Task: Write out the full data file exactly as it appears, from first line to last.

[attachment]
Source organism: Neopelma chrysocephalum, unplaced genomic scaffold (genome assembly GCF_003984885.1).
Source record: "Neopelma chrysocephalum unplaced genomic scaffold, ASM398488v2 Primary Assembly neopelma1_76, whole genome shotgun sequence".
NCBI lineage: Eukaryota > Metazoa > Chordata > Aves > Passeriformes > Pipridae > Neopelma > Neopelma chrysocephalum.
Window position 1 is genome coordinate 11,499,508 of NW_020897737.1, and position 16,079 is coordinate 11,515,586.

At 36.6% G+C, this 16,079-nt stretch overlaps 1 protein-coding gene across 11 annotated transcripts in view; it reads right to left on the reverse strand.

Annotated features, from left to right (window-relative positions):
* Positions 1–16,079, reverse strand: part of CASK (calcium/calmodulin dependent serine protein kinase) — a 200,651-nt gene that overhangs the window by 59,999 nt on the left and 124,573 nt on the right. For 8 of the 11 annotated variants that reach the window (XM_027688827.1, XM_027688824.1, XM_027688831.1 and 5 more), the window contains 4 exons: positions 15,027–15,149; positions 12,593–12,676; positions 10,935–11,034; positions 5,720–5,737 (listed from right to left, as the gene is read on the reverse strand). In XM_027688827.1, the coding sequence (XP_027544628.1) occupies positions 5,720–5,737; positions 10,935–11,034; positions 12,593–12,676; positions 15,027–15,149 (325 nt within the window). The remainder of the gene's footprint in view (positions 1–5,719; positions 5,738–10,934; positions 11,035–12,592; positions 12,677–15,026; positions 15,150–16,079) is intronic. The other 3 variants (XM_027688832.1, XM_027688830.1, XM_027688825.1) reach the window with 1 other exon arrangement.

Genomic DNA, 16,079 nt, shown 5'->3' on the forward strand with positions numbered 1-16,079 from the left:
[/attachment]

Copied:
Source organism: Neopelma chrysocephalum, unplaced genomic scaffold (genome assembly GCF_003984885.1).
Source record: "Neopelma chrysocephalum unplaced genomic scaffold, ASM398488v2 Primary Assembly neopelma1_76, whole genome shotgun sequence".
NCBI lineage: Eukaryota > Metazoa > Chordata > Aves > Passeriformes > Pipridae > Neopelma > Neopelma chrysocephalum.
Window position 1 is genome coordinate 11,499,508 of NW_020897737.1, and position 16,079 is coordinate 11,515,586.

At 36.6% G+C, this 16,079-nt stretch overlaps 1 protein-coding gene across 11 annotated transcripts in view; it reads right to left on the reverse strand.

Annotated features, from left to right (window-relative positions):
* Positions 1–16,079, reverse strand: part of CASK (calcium/calmodulin dependent serine protein kinase) — a 200,651-nt gene that overhangs the window by 59,999 nt on the left and 124,573 nt on the right. For 8 of the 11 annotated variants that reach the window (XM_027688827.1, XM_027688824.1, XM_027688831.1 and 5 more), the window contains 4 exons: positions 15,027–15,149; positions 12,593–12,676; positions 10,935–11,034; positions 5,720–5,737 (listed from right to left, as the gene is read on the reverse strand). In XM_027688827.1, the coding sequence (XP_027544628.1) occupies positions 5,720–5,737; positions 10,935–11,034; positions 12,593–12,676; positions 15,027–15,149 (325 nt within the window). The remainder of the gene's footprint in view (positions 1–5,719; positions 5,738–10,934; positions 11,035–12,592; positions 12,677–15,026; positions 15,150–16,079) is intronic. The other 3 variants (XM_027688832.1, XM_027688830.1, XM_027688825.1) reach the window with 1 other exon arrangement.

Genomic DNA, 16,079 nt, shown 5'->3' on the forward strand with positions numbered 1-16,079 from the left: